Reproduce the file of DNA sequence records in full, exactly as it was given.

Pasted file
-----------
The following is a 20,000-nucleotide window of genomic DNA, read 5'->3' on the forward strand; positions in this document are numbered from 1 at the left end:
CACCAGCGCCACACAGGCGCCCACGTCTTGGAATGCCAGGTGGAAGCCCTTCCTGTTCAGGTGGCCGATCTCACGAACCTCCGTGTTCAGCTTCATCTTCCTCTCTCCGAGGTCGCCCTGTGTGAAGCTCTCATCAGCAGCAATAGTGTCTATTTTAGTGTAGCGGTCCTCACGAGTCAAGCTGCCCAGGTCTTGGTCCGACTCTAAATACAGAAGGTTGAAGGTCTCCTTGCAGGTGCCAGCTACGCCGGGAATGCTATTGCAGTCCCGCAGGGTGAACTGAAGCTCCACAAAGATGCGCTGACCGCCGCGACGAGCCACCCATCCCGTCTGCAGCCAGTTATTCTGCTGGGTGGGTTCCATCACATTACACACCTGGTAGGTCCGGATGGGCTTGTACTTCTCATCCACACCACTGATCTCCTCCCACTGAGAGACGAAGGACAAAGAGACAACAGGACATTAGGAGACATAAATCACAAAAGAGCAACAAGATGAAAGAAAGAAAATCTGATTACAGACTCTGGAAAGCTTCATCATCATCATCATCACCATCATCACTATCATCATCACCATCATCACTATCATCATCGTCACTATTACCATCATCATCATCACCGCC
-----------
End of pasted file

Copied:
The following is a 20,000-nucleotide window of genomic DNA, read 5'->3' on the forward strand; positions in this document are numbered from 1 at the left end:
CACCAGCGCCACACAGGCGCCCACGTCTTGGAATGCCAGGTGGAAGCCCTTCCTGTTCAGGTGGCCGATCTCACGAACCTCCGTGTTCAGCTTCATCTTCCTCTCTCCGAGGTCGCCCTGTGTGAAGCTCTCATCAGCAGCAATAGTGTCTATTTTAGTGTAGCGGTCCTCACGAGTCAAGCTGCCCAGGTCTTGGTCCGACTCTAAATACAGAAGGTTGAAGGTCTCCTTGCAGGTGCCAGCTACGCCGGGAATGCTATTGCAGTCCCGCAGGGTGAACTGAAGCTCCACAAAGATGCGCTGACCGCCGCGACGAGCCACCCATCCCGTCTGCAGCCAGTTATTCTGCTGGGTGGGTTCCATCACATTACACACCTGGTAGGTCCGGATGGGCTTGTACTTCTCATCCACACCACTGATCTCCTCCCACTGAGAGACGAAGGACAAAGAGACAACAGGACATTAGGAGACATAAATCACAAAAGAGCAACAAGATGAAAGAAAGAAAATCTGATTACAGACTCTGGAAAGCTTCATCATCATCATCATCACCATCATCACTATCATCATCACCATCATCACTATCATCATCGTCACTATTACCATCATCATCATCACCGCC